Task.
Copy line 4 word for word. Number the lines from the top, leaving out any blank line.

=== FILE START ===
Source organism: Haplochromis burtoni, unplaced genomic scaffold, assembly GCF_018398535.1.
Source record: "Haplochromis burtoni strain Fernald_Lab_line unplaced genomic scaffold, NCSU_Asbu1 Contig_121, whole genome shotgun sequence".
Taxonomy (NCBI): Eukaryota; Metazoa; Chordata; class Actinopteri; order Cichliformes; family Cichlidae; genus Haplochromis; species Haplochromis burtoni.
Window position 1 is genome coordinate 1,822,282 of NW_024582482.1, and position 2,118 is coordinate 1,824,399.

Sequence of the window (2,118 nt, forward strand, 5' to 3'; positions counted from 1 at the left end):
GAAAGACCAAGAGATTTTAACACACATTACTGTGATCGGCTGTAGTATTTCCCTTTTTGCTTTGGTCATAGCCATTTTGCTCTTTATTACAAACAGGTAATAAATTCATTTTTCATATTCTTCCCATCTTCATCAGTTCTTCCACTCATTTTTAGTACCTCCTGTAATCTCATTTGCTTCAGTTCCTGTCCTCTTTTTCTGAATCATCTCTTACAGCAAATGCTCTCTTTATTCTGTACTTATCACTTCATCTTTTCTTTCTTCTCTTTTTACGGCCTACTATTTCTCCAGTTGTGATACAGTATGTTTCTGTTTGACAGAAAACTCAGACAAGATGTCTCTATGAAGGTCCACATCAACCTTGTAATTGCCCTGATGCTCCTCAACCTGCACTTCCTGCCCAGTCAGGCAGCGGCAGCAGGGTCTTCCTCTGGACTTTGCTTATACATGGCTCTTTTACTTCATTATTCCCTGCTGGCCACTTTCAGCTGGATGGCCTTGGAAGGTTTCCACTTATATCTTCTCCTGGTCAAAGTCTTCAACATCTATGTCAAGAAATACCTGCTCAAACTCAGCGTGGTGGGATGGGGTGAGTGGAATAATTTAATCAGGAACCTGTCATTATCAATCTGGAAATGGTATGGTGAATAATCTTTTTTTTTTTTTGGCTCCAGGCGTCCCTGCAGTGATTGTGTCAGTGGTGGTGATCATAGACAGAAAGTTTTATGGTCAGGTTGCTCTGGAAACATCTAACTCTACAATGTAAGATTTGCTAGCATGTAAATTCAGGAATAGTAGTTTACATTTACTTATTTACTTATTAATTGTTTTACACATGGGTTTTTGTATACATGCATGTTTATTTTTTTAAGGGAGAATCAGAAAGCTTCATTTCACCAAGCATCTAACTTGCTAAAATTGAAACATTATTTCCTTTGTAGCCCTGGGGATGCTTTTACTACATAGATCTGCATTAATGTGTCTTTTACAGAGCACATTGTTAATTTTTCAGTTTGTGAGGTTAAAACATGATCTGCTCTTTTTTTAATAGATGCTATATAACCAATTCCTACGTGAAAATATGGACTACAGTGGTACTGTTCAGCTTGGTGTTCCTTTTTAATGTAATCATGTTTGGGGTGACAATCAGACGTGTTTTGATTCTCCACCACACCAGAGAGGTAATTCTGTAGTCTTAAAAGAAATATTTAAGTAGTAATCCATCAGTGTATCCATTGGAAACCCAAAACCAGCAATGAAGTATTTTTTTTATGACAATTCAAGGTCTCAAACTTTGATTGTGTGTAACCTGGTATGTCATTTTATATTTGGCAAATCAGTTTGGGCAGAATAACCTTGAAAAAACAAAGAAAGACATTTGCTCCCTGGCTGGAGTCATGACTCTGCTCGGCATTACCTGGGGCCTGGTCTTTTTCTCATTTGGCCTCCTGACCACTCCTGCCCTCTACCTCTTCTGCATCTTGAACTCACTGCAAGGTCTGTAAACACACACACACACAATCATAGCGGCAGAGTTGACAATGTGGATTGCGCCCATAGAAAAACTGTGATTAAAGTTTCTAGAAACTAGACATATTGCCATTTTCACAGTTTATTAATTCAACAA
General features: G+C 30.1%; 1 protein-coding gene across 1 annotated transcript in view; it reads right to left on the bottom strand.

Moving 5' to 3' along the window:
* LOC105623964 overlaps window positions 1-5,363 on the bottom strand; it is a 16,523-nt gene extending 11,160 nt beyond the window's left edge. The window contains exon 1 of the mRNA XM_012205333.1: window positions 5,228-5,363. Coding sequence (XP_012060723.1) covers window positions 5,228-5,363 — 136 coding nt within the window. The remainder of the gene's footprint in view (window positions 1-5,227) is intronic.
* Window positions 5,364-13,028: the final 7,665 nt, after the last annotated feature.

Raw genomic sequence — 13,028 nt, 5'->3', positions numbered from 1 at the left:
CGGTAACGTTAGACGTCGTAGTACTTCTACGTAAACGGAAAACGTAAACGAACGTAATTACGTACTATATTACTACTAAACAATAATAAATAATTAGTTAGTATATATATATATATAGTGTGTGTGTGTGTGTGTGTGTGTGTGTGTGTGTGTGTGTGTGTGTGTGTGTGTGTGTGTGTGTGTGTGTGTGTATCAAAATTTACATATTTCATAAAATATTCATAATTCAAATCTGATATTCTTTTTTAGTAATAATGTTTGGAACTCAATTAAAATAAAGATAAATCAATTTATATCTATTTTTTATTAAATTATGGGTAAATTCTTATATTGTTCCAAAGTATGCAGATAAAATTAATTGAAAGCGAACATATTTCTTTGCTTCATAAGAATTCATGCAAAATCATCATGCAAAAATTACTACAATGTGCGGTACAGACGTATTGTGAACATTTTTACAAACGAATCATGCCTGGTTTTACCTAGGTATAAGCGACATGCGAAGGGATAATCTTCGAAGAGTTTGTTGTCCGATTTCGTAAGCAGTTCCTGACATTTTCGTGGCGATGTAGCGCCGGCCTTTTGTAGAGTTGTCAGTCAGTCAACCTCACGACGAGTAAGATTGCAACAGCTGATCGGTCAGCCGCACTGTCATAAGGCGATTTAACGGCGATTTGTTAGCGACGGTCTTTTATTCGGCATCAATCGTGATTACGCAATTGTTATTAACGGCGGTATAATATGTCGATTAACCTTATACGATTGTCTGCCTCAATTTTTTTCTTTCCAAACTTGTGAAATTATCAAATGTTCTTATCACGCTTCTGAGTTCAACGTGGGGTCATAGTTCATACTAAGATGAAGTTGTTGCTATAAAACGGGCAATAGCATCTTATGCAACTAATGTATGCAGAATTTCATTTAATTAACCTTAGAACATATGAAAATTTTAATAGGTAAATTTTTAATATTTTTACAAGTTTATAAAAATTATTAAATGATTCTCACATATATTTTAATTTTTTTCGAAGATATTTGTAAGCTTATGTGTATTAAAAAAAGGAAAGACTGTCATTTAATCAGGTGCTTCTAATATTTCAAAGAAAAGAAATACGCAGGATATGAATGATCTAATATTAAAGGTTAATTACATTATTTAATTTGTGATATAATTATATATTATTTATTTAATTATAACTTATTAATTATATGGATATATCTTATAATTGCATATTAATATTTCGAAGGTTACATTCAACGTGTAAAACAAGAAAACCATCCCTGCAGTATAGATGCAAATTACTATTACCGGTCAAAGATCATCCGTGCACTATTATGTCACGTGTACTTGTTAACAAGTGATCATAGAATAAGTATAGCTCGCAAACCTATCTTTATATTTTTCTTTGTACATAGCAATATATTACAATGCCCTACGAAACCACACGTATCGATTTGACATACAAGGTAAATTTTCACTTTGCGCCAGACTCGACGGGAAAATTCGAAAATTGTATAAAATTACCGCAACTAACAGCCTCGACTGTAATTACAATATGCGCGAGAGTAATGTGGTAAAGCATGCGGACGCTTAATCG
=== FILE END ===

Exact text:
Window position 1 is genome coordinate 1,822,282 of NW_024582482.1, and position 2,118 is coordinate 1,824,399.